To commemorate its 150th anniversary, Paul Quinn College, the oldest historically Black university in the state, wanted to do something on a similarly momentous scale. The school has endured generations of anti-Black public policies, particularly during Reconstruction and the Jim Crow era, and, more recently, its leadership has watched as state and local policy makers seek to limit how that history is taught and recognized.
Looking back at these years, Paul Quinn President Dr. Michael Sorrell wanted to find a way to highlight this story, to remind people that it wasn’t that long ago that Black Americans were not welcome in downtown Dallas.
Sorrell found a perfect canvas: the school’s basketball court in its new gym.
“Historically Black Colleges were founded with an acknowledgement that, for the American experiment to be fully realized for all of its citizens, there are going to need to be some extraordinary steps,” he says. Steps, like the creation of the nation’s first urban college work model: a higher education program where low-income students are introduced to high-paying careers through off-campus internships, organized by direct partnerships with local corporations.
HBCUs like Paul Quinn were founded to educate recently freed enslaved people and economically marginalized individuals. The existence of HBCUs in the state and national consciousness is a physical reminder of the antiquated racist policies that built the southern United States.
Their existence signifies the advancement of oppressed people, who, at the time of Reconstruction, had to fight for the basic privilege of education. Sorrell describes the plight of HBCUs as the actualization of the American Dream.
He says Paul Quinn’s model has reduced its students loan debt from an average of $40,000 to $10,000, and resulted in successful partnerships with the Dallas Independent School District, KIPP schools, and an expansion to a satellite campus in Plano. There, students participate in competitive roles at JP Morgan Chase, Toyota, and other companies with significant footprints in North Texas.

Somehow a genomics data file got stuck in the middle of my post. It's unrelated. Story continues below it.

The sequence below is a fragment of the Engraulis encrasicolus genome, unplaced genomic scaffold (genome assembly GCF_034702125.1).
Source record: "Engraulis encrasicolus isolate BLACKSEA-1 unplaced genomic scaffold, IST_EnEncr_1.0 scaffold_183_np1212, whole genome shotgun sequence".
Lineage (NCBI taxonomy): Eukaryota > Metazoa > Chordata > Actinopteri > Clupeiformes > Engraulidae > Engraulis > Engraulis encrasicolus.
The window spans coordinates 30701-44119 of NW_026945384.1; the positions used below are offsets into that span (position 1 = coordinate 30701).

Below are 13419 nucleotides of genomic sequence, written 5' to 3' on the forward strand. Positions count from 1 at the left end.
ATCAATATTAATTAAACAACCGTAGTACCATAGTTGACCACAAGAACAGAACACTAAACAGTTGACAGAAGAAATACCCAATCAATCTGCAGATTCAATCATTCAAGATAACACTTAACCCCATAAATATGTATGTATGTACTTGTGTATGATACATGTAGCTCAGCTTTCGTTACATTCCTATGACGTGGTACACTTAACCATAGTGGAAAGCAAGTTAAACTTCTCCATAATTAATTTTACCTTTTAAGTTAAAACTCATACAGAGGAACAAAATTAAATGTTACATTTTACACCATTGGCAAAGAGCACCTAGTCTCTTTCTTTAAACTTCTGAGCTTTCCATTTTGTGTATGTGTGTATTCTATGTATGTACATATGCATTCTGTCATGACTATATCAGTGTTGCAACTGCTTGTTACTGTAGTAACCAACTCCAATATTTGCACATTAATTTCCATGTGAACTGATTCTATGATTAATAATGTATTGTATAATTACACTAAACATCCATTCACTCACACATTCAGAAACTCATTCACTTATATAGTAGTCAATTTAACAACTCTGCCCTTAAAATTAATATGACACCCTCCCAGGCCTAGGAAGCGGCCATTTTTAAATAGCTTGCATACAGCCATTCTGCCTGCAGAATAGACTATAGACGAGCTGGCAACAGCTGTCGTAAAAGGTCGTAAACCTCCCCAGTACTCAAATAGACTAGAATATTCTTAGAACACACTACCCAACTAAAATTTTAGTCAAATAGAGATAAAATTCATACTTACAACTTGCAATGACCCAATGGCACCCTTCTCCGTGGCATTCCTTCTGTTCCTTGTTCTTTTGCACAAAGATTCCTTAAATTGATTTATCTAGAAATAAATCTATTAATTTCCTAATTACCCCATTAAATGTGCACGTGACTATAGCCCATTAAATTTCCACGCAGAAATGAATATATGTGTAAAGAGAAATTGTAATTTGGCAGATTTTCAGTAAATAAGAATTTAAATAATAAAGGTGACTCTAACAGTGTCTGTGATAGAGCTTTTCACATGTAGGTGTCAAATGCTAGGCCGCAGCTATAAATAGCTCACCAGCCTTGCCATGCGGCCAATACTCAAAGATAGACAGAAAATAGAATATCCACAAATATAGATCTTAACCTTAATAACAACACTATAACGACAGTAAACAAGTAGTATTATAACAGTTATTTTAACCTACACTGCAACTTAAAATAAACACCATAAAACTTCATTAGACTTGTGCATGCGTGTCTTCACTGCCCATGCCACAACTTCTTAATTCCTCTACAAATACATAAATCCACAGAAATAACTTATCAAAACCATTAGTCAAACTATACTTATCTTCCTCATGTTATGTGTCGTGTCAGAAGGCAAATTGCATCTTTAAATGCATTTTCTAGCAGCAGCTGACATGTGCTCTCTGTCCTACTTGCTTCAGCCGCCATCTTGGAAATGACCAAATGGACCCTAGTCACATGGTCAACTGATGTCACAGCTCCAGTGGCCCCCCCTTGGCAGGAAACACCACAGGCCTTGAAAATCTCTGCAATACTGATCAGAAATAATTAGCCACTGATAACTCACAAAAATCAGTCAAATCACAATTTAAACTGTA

Sorrell believes the model is a sustainable way to eradicate intergenerational poverty. Despite the well-earned success and reception of the urban college work model at Paul Quinn, he acknowledges the continuous fight of HBCUs in a state and nation that have attempted to revise and massage American history, especially in the classroom.
“What is particularly insidious about these attempts to rewrite history is if they succeed, the logical place that you wind up is, why do Black colleges exist?”
To ensure Dallas and the world remembers the history of the city’s relationship with race, he hired Dallas-based designer Ryan Parker, founder of Free Key Three Creative, to come up with an image of the Dallas skyline from the 1920s to cover the Tigers’ basketball court at its new gym.
The decade was chosen because it was a time when African Americans were barred from the city’s downtown.
“In terms of celebrating this, we arrived at this moment, where we are surrounded by Southlake and Colleyville,” Sorrell says, referencing those cities’ recent debates about critical race theory that has limited instruction. “They seek to deny basic American history. And, to a larger extent, [so does] the state of Texas, which is attempting to codify oppression and ignorance.”
Sorrell’s hope is that the basketball court will educate visitors about the history of HBCUs, specifically the long-standing racist policies that excluded African Americans from higher education in the South.
“For us,” he says, “this is an opportunity to stand on the shoulders of incredible men and women who built this city, built this state, and built this country.”